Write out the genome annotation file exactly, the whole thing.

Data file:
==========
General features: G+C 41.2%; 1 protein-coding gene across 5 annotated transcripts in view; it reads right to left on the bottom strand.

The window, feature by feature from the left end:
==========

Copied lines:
General features: G+C 41.2%; 1 protein-coding gene across 5 annotated transcripts in view; it reads right to left on the bottom strand.

The window, feature by feature from the left end: